Batch 2 was a slightly different affair. Widely distributed in the UK, finding a bottle at a retailer which wasn’t sold out on pre-order was tricky. I was lucky enough to secure a bottle from Milroy’s Of Soho after a tip off from a friend that they had some in stock. I was keen to get a bottle as I already knew about the quality of the liquid having tasted some at the distillery on a previous visit as well as at a ‘twitter tasting’ with other whisky writers, bloggers and retailers late last year.
It was during this tasting that I heard whispers of a Batch 3 release. With my appetite whetted from Batch 1 and Batch 2, this was not a bottle I was going to let slip off my radar, and so the hunt began...
In my research, I found out that Batch 3 was to be a US-only release. “This must be a simple job”, I thought. “Loads of retailers in the US will stock this. One must be able to ship a bottle to the UK.”
Only 1800 bottles of this edition was spread thinly across the 50 states. I found a couple of retailers selling bottles, with prices ranging wildly from $350 (Park Av Liquor) to $209 (Merwins), but none, not one of these retailers would ship to the UK.
It was at this stage I resorted to ‘plan b’: emailing a list of friends in the US who might be able to make the purchase for me, receive the package and then forward on to the UK. My first attempt, a friend visiting NYC over Christmas, failed when they were unable to visit any retailer open during the holiday period.
But the second avenue yielded success! A good friend living on the Eastern side of the States was able to receive a bottle and subsequently forward it on to me. International trade, it seems, is alive and well... if you know someone who lives in the country of release, that is!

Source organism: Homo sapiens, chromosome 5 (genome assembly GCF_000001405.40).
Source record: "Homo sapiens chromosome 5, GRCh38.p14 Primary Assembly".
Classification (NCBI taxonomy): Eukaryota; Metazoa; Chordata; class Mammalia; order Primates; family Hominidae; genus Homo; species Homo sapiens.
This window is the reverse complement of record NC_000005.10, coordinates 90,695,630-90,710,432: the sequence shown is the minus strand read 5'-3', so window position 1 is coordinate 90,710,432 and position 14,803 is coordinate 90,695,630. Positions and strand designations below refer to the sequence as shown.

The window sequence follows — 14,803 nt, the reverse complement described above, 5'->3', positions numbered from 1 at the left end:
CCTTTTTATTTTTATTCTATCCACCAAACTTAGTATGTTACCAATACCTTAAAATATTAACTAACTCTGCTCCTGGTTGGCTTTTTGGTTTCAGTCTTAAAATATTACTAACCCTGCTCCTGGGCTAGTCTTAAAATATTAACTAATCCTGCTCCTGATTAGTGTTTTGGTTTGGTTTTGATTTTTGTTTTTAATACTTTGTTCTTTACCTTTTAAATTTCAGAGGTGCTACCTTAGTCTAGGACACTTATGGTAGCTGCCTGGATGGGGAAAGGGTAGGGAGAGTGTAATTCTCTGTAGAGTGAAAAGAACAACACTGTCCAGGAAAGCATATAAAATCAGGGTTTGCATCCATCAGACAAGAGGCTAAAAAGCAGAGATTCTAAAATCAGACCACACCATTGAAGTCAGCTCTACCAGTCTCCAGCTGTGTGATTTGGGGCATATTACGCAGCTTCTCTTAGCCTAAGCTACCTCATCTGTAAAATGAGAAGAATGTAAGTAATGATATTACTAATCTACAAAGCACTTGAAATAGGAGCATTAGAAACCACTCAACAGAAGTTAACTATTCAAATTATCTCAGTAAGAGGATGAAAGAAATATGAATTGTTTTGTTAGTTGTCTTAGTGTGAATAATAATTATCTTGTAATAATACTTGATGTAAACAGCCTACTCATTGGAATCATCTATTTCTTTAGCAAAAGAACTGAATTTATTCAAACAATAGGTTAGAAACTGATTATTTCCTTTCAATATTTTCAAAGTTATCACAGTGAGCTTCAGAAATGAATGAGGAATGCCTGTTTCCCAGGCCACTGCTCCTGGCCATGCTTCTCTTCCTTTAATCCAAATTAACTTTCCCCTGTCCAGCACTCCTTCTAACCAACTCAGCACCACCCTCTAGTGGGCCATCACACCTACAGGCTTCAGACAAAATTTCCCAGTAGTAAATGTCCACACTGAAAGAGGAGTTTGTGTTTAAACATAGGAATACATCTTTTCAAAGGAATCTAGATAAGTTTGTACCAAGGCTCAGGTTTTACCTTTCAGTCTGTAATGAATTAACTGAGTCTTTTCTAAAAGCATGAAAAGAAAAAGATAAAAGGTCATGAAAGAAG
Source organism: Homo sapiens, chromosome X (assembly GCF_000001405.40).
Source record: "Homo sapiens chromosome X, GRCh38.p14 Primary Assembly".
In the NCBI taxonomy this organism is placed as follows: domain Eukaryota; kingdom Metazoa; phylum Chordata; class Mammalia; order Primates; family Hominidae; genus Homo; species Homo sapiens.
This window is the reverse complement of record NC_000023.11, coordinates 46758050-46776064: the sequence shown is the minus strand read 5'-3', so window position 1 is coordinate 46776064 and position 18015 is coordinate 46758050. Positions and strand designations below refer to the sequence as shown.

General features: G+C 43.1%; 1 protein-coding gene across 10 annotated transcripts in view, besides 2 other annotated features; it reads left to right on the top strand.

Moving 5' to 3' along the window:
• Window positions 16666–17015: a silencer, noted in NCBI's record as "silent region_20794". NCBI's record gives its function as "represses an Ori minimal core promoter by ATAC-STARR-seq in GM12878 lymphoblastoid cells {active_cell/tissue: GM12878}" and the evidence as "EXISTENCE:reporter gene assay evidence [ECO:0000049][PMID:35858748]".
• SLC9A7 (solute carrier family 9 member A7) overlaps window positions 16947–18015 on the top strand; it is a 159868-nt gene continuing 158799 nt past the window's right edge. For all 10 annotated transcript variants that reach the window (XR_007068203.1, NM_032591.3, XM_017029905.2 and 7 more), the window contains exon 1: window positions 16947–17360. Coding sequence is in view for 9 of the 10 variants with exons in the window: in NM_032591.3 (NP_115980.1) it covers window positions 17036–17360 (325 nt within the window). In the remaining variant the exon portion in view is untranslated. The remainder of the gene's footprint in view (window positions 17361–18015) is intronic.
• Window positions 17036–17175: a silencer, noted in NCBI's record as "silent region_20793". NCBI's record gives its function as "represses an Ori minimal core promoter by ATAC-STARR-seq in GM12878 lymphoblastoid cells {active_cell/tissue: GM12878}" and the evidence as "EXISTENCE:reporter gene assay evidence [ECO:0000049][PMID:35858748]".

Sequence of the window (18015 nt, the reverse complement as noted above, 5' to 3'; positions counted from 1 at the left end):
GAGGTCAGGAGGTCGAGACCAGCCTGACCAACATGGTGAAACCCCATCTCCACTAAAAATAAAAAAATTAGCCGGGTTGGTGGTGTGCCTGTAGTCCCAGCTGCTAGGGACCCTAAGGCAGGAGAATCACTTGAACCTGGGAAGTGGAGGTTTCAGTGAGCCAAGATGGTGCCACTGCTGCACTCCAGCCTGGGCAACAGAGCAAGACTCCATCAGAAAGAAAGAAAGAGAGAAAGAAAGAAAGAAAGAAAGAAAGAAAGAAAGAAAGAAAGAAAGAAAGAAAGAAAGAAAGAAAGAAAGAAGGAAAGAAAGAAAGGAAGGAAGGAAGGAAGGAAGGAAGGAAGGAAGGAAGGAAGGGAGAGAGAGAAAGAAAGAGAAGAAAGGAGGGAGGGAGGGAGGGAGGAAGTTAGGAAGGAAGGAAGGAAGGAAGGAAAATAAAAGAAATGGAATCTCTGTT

The Balvenie – Tun 1401 – Batch 3 – 50.3% abv
A vatting of 7 bourbon casks and 3 sherry casks ranging from 1967 to 1989
Nose: Strong character of digestive biscuits dipped in sherry, some freshly cut red apples, a hint of cherry juice and watermelon and the classic Balvenie runny honey.
Palate: Perfectly drinkable at its bottled strength, this is certainly a Balvenie given away by a mouthwatering honey tone. This edition carried blackberry leaf and lots of great wood spices which, over time in the mouth, develop from a sweet, nutty note to woodier, drying tones with a hint of liquorice.
Finish: Dry with a big spicy hit, yet this mellows over time in the glass but is certainly warming. More of a winter dram, than a summer dram.
Overall: This expression seems to carry more dry oak tones and comes across woodier and spicier than batch 2 and batch 1. Given a choice of recent releases, I’d aim for the Craftsman’s Reserve Number 1: The Cooper over this, but certainly these editions are an exercise in how one distillery can produce differing characteristics in their finished products using a variety of casks from various years.
It’s been a pretty arduous adventure securing this bottle and it has been interesting to round off the list of Tun 1401s so far. Let’s hope the series doesn't go on too long, as it could lead me on a wild goose chase. Especially when batch 7 comes out, exclusively available in Hogwarts. For time being however, we’ll try and keep the search going, the tasting notes logged and the whisky shared...
I’m off to dig out my old Supergrass 7”’s for an extended listening session, while sipping on a large dram of the Tun 1401 batch 2. For research purposes, you understand? I Should Coco!